3 Subtle Signs It’s Time to See a Therapist

We often think of therapy as a last resort or crisis center. When things have turned dire, after we’ve exhausted all our options, then it’s time to contact a professional.

But the sooner you get help, the better. For starters, waiting too long can chip away at the motivation and energy we need to create significant, lasting change, said Ashley Thorn, a licensed marriage and family therapist in Salt Lake City, Utah.

Waiting too long also means that negative patterns or behaviors become more entrenched, taking more time, money and effort for improvement, she said. And it means needlessly living with extra suffering and stress.
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Blame the Illness, Not the Patient

One of the most hurtful comments made to me during the worst of my depression was this: "You must not want to get better."

I know that person didn't intend to be spiteful or mean. She's just plain ignorant regarding mental health issues. (But I still haven't let it go, obviously.)

Comments like that are why I'm so passionate about educating folks on mental illness and eliminating the isolating stigma of our condition. Because it's hard enough fighting all the negative intrusive thoughts within our head. We don't need additional insults and negative opinions -- confirmation of our weakness -- from folks who have never wanted to die and consider all suicidal thoughts self-absorbed and pathetic.
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Anxiety and Panic

3 Reasons to Seek Professional Help (Even if You’re Scared)

When I was 23, I endured my first and only (knock on wood) panic attack. It was, without a doubt, the scariest, most unnerving few minutes of my life. While short-lived, I was terrified of suffering through another one. So I found a therapist in the area and within a week, we were rifling, together, through the episode’s underlying causes, many of which I was unaware even existed.

I quickly learned the value of having a therapist, a person to help you combat life’s challenges and tribulations. We all have personal issues but many prefer to keep them bottled up instead of opening up to a professional and risking being vulnerable.
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Spring Cleaning of the Psyche

Don’t insist on going where you think you want to go.
Ask the way to the Spring.
Your living pieces will form a harmony. ~ Rumi
With all the chaos in our world, information overload on our computers, and daily tests of our emotional equilibrium, how do we stay the course? How do we keep mind, heart, and spirit clear for what matters most?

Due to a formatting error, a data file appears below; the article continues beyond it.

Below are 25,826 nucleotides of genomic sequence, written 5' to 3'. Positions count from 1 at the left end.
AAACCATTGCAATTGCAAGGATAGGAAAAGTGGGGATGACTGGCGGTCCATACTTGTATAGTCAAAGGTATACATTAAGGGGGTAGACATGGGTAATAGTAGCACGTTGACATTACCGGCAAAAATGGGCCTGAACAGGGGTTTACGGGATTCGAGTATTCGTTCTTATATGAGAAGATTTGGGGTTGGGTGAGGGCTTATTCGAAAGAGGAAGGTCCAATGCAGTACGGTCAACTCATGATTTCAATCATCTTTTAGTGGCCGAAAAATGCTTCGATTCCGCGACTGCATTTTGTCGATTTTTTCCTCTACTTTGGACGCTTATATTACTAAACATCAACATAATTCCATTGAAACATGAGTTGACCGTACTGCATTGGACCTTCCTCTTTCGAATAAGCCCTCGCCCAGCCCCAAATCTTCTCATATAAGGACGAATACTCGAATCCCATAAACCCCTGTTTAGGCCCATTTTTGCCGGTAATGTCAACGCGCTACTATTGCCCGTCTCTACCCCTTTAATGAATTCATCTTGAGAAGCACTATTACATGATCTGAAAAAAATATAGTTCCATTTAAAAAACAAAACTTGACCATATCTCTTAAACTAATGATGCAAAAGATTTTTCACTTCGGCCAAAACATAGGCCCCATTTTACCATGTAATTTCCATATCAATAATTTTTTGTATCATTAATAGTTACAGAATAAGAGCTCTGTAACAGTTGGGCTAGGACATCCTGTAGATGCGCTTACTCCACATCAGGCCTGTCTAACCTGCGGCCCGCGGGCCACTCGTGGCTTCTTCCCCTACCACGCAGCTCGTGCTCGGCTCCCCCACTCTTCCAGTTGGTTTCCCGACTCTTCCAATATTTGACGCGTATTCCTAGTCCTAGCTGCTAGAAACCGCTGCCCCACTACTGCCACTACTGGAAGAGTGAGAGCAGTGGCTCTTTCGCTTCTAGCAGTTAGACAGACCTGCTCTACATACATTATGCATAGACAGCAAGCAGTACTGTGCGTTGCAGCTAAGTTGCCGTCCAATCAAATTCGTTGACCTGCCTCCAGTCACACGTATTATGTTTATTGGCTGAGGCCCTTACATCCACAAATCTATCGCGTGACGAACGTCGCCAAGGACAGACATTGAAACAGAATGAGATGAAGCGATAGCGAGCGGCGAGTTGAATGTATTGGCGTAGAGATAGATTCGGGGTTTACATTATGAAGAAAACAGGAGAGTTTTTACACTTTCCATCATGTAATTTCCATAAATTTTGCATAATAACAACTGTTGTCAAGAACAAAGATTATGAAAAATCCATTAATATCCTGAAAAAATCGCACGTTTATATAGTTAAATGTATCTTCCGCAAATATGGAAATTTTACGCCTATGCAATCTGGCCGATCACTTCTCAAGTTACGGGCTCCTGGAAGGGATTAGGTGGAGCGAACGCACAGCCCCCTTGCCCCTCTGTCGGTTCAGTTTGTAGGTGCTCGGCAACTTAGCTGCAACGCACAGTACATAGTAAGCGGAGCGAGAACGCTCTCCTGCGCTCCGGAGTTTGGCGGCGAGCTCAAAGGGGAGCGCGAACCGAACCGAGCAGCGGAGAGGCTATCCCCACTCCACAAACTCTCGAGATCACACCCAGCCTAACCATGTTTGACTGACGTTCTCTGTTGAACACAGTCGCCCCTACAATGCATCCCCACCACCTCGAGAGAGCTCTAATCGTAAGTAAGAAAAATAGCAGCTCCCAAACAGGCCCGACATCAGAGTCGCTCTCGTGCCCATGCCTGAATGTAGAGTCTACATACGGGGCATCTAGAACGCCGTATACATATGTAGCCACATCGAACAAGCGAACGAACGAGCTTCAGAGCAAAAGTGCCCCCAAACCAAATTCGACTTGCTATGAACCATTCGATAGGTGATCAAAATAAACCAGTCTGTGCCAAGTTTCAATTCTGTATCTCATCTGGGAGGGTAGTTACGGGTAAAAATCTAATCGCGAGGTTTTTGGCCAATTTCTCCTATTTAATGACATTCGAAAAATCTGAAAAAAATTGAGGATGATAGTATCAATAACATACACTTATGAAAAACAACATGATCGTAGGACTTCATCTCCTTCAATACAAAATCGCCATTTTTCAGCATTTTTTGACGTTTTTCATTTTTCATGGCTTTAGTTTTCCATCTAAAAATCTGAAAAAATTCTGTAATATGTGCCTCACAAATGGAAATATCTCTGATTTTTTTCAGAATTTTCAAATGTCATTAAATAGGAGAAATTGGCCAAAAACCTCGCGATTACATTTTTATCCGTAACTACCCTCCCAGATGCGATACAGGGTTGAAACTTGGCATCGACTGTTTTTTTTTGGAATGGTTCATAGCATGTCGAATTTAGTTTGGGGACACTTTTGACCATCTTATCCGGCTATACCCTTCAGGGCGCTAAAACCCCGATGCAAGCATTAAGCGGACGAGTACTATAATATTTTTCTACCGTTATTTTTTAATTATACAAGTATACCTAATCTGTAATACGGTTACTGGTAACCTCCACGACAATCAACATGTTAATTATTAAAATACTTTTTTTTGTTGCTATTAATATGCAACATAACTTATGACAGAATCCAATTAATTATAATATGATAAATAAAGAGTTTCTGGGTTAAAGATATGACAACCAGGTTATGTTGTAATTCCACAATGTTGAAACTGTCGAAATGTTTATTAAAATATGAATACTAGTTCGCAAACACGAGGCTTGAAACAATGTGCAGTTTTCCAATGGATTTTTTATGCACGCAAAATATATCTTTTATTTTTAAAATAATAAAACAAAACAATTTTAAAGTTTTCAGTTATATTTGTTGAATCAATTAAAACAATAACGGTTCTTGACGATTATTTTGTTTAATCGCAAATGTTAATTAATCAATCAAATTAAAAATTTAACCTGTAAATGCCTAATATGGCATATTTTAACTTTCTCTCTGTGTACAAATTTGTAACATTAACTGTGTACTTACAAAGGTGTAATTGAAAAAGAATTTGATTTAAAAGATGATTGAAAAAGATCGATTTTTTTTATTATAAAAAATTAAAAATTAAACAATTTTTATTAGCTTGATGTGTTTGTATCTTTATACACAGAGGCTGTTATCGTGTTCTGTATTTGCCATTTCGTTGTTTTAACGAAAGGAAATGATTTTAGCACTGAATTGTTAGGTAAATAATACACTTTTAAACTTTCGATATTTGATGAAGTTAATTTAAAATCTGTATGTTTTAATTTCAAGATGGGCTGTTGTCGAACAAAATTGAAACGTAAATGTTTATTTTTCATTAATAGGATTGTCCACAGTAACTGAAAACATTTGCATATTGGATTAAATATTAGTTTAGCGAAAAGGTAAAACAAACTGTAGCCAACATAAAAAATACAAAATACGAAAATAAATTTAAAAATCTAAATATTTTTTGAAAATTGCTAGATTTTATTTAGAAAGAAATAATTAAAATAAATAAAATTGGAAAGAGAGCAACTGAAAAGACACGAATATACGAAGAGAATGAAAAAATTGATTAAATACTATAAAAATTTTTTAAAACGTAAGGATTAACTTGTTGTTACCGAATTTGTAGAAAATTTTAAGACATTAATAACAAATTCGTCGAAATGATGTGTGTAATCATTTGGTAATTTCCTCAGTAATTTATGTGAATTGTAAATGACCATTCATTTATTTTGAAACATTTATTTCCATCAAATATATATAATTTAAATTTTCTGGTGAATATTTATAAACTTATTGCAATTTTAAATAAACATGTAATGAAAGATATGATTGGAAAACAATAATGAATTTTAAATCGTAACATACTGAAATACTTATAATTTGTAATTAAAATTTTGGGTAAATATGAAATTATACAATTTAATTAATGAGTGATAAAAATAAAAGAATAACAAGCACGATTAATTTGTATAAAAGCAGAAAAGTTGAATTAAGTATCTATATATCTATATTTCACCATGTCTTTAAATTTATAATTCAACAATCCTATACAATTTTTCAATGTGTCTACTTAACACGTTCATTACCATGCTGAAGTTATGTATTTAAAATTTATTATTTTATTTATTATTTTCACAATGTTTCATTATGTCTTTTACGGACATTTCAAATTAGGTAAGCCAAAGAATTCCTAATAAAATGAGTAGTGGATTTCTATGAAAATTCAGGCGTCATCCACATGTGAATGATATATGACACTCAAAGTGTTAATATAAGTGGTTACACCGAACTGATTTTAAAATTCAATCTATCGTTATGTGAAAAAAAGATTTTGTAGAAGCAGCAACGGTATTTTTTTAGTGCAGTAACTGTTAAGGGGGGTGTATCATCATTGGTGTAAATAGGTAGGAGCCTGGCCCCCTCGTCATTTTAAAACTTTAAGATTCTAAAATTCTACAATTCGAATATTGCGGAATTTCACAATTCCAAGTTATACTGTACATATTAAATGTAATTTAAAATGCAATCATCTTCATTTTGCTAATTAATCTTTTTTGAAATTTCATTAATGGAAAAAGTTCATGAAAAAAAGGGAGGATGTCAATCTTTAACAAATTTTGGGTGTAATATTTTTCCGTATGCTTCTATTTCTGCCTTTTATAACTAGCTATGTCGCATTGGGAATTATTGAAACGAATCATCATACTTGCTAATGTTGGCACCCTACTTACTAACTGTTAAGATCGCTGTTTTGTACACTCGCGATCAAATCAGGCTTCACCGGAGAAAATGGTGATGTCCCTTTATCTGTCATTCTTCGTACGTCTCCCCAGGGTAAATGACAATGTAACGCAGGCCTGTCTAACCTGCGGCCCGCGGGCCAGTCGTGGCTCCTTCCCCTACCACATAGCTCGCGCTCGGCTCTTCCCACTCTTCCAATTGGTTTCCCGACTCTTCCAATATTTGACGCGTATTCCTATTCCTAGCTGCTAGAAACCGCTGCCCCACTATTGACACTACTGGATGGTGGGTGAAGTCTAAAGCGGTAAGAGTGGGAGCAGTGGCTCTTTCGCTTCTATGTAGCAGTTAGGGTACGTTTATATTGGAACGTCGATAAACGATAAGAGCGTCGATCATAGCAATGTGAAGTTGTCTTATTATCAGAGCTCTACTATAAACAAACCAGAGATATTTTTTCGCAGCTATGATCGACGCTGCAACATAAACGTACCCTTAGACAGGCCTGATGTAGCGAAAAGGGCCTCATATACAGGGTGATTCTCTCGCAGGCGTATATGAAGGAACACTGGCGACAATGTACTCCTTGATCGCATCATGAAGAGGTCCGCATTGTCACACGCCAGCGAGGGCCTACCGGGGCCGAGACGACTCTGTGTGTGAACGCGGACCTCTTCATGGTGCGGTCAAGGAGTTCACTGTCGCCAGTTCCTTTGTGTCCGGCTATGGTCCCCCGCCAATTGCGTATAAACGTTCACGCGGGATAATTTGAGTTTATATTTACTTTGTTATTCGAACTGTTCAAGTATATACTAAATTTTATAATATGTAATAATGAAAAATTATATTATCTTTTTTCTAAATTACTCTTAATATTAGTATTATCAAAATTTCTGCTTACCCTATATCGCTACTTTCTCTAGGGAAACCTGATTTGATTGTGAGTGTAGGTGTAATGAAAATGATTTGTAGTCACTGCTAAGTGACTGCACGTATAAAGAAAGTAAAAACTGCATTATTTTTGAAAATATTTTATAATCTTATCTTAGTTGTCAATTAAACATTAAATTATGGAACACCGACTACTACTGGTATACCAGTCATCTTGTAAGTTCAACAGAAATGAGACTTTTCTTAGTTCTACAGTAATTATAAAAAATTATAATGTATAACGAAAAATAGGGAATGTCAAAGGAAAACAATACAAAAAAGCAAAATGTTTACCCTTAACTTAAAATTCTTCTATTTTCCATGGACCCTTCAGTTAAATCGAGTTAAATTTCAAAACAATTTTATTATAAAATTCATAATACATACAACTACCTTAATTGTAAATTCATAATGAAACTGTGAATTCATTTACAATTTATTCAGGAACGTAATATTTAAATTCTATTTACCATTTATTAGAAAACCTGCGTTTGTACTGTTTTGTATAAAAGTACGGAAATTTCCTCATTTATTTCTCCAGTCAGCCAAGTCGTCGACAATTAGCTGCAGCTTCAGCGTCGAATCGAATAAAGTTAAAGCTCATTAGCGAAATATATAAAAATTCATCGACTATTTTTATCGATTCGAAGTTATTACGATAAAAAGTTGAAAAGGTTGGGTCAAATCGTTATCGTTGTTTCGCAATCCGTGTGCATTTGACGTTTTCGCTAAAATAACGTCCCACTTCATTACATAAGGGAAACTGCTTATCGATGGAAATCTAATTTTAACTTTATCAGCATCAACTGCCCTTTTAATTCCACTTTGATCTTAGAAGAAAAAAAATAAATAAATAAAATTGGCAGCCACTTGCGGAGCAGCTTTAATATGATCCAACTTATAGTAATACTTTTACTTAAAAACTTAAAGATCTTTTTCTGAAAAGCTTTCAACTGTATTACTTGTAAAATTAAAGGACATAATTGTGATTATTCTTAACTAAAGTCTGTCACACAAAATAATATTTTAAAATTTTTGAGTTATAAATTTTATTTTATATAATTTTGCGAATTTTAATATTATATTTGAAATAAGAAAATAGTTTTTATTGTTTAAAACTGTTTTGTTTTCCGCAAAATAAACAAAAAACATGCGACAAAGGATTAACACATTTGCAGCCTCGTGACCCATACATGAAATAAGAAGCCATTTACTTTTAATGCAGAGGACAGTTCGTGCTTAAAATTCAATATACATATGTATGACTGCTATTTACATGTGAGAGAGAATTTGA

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What Do Therapists Think About Before Your Session?

Ever wonder what your therapist is thinking about before he or she works with you? Are their thoughts focused on techniques? Are they reviewing your issues? Theirs? Is therapy more effective depending on these thoughts?

There is an intriguing research that points to better therapy outcome when the therapist thinks about something very specific: Your strengths.

Researcher Christopher Fluckiger has shown that resource priming -- contemplating a client’s strengths prior to conducting therapy -- results in the client responding with resource activation (using more of their strengths during the session).

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The Biggest Myths about Therapy

There are many myths about therapy. This is problematic. That’s because misconceptions discourage people from seeking professional help and getting better. Individuals might wait to go until their concerns have deepened, when it’s harder to intervene. Or they might not go at all, instead suffering in silence.

Since 2011, I’ve been interviewing therapists from all over the country about their work and life. In this series, "Clinicians on the Couch," I always ask the same 10 questions. One of those questions examines the biggest myth about therapy.

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Too Many Preschoolers Getting Medications for ADHD